This week, I partnered with my fellow Blogging Sister, Dana Harrell, Founder of La Curlista. She started blogging in 2013 as a natural hair blogger and now blogs about hair, fashion, lifestyle, and all things in-between. This week, Dana is talking about how to shop for healthly ingredients on a budget! Thank you Dana for helping us shop better, smarter and healthier! For more information on La Curlista, check out her website: www.lacurlista.com!
As someone who struggles with weight loss and trying to better my lifestyle, I was very excited when she told me about her posts and I’m excited to contribute a little knowledge about some of the things I buy, how I stay on budget, and where I get certain things. I’m a teacher and I get paid bi-weeky. Every paycheck I set aside about $100 for groceries. I usually have a $150 limit but I’ve recently been under 100…winning, right? lol. Here are some things that I do to help me stay aware of my budget.
Lists. I’m old school. Before going to make groceries I always make a list of the things I would like to purchase. I use pinterest a lot for inspiration so I’ll usually find a recipe I like and write the ingredients down on my list. As I shop, I’ll site down how much the item costs and keep adding. For example, let’s say I buy some spinach that’s $2.80. I’ll round it to $3.00 and continue to add up everything I put in my cart.
The stores. Wal-mart is usually my go to store when I’m buying groceries. Sure, it may not be the most “organic” choice but I feel like Wal-mart gives me the most bang for my buck. As far as fruits and veggies, I’ve been getting a lot of my produce from Aldi’s. I’m not sure if they’re all around different cities, but Aldi is another great priced grocery store with good choices.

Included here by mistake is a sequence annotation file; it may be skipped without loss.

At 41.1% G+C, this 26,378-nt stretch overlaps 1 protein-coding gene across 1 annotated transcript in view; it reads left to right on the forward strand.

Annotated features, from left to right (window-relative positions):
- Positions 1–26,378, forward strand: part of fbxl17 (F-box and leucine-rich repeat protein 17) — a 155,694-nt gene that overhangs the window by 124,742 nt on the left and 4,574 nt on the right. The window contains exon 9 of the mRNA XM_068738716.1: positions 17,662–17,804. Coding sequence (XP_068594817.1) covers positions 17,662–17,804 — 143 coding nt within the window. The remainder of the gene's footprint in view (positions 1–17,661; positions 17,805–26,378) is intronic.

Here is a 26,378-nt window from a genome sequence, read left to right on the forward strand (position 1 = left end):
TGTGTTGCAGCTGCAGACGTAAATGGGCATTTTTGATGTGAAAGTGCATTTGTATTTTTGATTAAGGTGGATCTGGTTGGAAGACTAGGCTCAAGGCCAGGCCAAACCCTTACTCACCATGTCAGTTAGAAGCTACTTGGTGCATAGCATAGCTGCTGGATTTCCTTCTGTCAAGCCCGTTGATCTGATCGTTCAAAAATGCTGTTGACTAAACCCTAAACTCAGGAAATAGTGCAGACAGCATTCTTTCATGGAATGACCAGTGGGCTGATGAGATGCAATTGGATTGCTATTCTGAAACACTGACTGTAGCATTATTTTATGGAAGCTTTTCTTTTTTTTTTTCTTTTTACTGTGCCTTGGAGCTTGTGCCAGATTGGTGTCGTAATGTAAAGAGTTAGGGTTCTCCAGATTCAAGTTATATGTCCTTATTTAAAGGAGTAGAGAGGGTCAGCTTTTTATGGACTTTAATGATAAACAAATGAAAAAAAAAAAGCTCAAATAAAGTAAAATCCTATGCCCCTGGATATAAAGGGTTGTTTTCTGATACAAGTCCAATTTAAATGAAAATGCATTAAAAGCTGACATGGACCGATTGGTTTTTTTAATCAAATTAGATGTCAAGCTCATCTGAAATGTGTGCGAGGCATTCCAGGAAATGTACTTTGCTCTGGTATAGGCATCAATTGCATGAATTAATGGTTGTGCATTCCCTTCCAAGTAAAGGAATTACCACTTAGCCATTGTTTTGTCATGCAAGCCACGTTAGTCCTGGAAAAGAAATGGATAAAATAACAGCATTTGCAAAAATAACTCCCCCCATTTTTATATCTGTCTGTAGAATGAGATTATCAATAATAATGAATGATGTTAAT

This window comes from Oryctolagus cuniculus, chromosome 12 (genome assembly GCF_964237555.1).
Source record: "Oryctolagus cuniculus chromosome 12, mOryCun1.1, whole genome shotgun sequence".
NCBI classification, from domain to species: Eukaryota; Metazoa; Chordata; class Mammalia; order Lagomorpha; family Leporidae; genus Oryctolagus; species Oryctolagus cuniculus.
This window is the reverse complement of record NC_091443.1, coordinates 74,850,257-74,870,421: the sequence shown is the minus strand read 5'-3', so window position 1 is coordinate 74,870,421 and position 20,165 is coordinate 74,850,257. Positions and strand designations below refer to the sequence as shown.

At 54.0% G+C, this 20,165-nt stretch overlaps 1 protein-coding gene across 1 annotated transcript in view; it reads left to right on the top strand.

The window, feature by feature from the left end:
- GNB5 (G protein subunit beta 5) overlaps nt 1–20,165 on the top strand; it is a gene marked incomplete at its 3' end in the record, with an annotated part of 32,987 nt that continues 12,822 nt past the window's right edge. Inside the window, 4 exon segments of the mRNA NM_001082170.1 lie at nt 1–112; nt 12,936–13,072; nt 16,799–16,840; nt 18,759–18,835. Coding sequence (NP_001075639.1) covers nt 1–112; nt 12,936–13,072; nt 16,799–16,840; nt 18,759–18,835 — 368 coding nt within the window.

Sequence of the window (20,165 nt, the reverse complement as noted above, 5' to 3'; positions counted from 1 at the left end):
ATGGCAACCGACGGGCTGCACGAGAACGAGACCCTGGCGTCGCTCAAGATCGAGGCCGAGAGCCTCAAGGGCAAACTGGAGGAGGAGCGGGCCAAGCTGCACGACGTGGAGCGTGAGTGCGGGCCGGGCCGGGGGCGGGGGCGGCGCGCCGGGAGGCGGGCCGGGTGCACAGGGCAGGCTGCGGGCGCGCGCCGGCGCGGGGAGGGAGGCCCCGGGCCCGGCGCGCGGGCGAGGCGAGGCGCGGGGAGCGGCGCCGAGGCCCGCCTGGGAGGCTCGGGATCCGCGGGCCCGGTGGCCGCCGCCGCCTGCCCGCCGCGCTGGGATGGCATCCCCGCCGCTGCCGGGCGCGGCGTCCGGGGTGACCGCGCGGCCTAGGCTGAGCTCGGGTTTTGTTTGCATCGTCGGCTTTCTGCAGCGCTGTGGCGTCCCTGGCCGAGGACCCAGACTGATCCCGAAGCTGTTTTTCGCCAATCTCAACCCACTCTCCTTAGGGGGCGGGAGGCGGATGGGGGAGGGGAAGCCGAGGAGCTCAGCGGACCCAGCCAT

Sharing responsibilities. If you live alone, you obviously can’t do this one but if you have a room mate or live with a sibling or parent, sharing the price of groceries in the household helps. I live with my parents and me and my mother do the grocery shopping. I’ll usually get the produce, grains, and the bulk of everything while she’ll buy the meats. That way we’re still getting everything we need but it’s not hurting one person.
As far as the foods that I buy, I try to make smart, healthy choices. I’ve been beef free since 2014 so we usually buy ground turkey, chicken, fish, and pork for dinner choices. Switching out pasta for veggie noodles or rice for couscous are also small healthy transitions. Most grocery stores sell the veggies already spiraled now. I buy a lot of salad stuff for lunch. I like colorful salads so I like to add peppers and black beans or chickpeas. Experiment with different things. I buy tuna a lot and those tortilla wraps because making tuna fish or throwing some grilled chicken to make a wrap are fast and easy lunch choices. For breakfast I make sure I always have oatmeal and bagels in the house. I like eating those in the morning because I stay full longer. Another breakfast favorite are egg muffins. Pour eggs in a muffin tin ands add whatever veggies or meats you’d like. Pop them in the oven and then freeze them for breakfast for the week.
Being healthy doesn’t necessarily mean giving up the things that you love. Eat. Food is good lol. My advice to people who are starting a lifestyle change is to start slow. Have a bagel or a smoothie for breakfast instead of stopping at McDonalds. Try ground turkey instead of beef. Don’t try and quit something cold turkey or give up eating something you love. Everything should be done in moderation.
Hope this was helpful!
Dana H. (http://www.lacurlista.com)
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